Sunday, 1 December 2013

Self-portrait of a Man Recovering

Being ill is a lonely occupation. Whatever it is that ails you it only pertains to you and no one else. There are of course the expressed feelings of solidarity from people you know. These come in different forms and sizes. It is comforting to hear some say that all will be well, that you will beat whatever it is you need to beat to stay alive, that things will work out fine and not to worry. 
There are others that keep their mouths shut and look at you with a mixture of sympathy and sorrow. I know, I have been there, on both sides of that fence.
No expression of solidarity, written or verbal, can ever compensate for the absolute loneliness felt as you are pushed strapped to a sliding tray inside a big noisy machine that will provide your doctor with an echo picture of your insides before the operation.
No words can outdo the absolute feeling of solitude as you are slid in on a huge tray inside a massive electronic commode. You are set and introduced into what seems a chest of drawers for the duration of the scan, however long it takes. You are alone with all your fears, your thoughts, the good, the bad and the ugly ones. No one else is there with you. There is no holding hands or soothing words. Your only point of contact with the world is the low monotone humming of the beast, feeling its pulsating sounds as if a giant clock mechanism had gone insane as they reverberate inside your innards.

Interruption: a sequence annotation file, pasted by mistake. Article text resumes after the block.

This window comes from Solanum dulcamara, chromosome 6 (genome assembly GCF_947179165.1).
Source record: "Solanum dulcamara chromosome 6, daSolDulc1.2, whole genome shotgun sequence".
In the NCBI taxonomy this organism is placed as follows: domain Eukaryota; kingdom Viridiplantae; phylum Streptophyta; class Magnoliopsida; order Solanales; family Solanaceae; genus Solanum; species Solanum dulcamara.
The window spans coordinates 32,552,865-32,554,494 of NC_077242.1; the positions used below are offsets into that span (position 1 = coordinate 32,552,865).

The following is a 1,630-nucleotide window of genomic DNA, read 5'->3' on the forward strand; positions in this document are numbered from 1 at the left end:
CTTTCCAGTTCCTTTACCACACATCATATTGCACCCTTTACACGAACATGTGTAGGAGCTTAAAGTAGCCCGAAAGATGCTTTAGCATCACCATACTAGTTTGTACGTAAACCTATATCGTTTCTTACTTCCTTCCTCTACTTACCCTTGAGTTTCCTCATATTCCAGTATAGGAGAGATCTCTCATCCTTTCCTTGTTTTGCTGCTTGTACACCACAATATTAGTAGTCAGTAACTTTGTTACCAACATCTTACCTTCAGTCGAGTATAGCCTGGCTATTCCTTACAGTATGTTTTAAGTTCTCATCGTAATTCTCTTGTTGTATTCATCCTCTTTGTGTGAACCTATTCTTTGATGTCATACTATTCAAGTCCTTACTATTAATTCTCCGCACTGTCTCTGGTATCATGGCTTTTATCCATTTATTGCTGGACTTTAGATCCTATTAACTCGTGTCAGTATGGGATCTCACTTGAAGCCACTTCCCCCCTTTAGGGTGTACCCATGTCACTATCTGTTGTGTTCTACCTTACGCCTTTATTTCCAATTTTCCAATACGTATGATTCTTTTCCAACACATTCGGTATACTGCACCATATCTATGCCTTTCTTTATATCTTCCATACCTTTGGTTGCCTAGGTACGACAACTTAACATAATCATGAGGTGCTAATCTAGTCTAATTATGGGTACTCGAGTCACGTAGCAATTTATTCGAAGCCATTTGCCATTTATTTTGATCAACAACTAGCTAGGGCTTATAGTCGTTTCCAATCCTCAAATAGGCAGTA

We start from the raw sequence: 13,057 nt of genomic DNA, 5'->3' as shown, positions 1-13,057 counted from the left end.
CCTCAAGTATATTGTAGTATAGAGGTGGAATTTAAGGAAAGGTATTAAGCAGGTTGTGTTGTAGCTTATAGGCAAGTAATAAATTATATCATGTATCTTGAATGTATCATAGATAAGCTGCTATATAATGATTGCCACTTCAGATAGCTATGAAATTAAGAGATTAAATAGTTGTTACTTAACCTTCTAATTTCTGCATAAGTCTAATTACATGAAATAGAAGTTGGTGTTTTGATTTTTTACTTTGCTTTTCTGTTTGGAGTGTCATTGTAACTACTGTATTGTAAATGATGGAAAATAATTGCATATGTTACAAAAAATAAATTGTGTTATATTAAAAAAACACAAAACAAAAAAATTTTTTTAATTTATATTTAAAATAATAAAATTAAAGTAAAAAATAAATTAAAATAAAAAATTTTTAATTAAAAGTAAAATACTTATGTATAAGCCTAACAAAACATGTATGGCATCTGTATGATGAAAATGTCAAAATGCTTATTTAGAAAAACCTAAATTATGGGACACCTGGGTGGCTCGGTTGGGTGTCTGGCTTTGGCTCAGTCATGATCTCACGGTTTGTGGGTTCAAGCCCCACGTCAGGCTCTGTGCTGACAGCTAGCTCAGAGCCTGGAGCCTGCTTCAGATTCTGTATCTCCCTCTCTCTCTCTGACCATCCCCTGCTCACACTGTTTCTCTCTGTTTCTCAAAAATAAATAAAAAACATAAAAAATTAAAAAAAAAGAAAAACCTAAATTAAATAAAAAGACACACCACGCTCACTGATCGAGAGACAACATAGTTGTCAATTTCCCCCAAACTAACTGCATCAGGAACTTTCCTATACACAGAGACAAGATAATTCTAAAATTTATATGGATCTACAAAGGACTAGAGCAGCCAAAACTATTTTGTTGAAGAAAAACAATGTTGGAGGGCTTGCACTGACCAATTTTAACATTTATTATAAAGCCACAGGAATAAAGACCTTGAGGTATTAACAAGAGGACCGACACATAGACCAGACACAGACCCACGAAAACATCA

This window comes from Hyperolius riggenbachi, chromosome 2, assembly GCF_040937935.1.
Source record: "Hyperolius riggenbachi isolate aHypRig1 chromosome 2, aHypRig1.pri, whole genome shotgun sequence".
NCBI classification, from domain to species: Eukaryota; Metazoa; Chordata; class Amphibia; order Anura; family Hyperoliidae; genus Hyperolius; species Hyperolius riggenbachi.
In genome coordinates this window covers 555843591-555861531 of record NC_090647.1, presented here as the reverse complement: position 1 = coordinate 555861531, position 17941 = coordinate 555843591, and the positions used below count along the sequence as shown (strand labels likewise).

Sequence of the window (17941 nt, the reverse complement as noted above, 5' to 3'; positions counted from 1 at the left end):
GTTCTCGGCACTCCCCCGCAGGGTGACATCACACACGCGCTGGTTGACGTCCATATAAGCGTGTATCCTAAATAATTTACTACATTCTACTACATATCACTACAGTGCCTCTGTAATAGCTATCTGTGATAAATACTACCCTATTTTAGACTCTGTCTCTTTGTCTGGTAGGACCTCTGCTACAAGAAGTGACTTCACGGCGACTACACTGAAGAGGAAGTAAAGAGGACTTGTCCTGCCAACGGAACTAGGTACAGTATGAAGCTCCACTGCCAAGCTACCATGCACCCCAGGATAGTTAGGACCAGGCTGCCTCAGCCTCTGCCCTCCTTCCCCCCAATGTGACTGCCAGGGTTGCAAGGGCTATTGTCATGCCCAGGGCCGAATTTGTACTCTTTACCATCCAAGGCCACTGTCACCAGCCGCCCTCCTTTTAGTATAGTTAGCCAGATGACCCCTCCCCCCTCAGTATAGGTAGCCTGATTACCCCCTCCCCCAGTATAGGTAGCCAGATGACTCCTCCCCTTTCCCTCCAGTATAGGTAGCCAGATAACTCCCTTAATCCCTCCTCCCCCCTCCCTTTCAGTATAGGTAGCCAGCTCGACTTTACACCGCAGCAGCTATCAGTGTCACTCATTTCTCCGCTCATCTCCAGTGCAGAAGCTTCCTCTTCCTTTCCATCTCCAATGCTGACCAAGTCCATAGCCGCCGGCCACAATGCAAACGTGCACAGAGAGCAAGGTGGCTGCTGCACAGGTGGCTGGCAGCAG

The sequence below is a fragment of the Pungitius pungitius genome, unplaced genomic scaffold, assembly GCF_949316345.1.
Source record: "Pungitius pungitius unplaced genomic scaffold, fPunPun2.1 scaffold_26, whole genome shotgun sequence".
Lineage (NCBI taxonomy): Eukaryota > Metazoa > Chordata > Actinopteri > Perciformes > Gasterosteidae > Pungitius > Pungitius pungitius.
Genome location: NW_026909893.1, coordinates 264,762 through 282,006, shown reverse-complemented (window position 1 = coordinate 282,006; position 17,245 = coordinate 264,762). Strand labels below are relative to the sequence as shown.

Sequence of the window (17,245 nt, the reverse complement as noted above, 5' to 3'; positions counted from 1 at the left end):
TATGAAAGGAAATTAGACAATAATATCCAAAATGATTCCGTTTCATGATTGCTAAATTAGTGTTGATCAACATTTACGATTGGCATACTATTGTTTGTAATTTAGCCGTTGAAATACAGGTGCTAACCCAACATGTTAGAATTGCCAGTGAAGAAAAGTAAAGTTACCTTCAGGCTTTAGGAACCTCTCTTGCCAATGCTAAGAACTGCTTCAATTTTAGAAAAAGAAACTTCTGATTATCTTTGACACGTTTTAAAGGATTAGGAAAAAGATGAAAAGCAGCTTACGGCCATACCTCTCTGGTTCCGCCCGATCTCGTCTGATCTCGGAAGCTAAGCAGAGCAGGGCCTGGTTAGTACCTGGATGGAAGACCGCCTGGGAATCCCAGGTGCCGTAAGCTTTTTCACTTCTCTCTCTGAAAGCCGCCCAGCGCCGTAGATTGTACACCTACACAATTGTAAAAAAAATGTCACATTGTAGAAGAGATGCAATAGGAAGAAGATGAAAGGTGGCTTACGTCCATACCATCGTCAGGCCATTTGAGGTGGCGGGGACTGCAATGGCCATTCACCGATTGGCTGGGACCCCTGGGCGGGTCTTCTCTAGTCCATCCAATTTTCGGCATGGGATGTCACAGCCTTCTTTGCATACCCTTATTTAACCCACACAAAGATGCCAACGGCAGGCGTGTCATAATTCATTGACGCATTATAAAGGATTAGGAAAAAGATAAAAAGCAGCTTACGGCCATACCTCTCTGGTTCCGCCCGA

A few days later you will enter the operating theatre (always drama, never comedy) so that whatever is eating at you will be excised from your system and it almost always takes place as you are peacefully sleeping in a dreamless land.
Once you come out of hospital and all seems to have gone well you go home to convalesce. There you lie in your bed and read, or on your sofa, to watch television or to sleep during long afternoons populated by visions of heaven or hell, depending of the mood you are in or on the films you are watching.
For those of us who have transited the best part of our lives as photographers sometimes the only release is to be found in taking a picture of ourselves as we evolve from sick to well or from sad to less sad, or simply there, that day, and nothing else.
This one is a good example of the latter. Some people have told me it is extreme. I beg to differ. To me it is nothing more or nothing less than a portrait of a man who is waiting out the days before going back to the blessed routine that will rescue him from the doldrums of recovery.
And, thanks for asking, all things are going well so far and I am back at work. Perhaps there should be at least a reason to smile from this day onwards.

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Fulton St, San Francisco CA, Nov 1988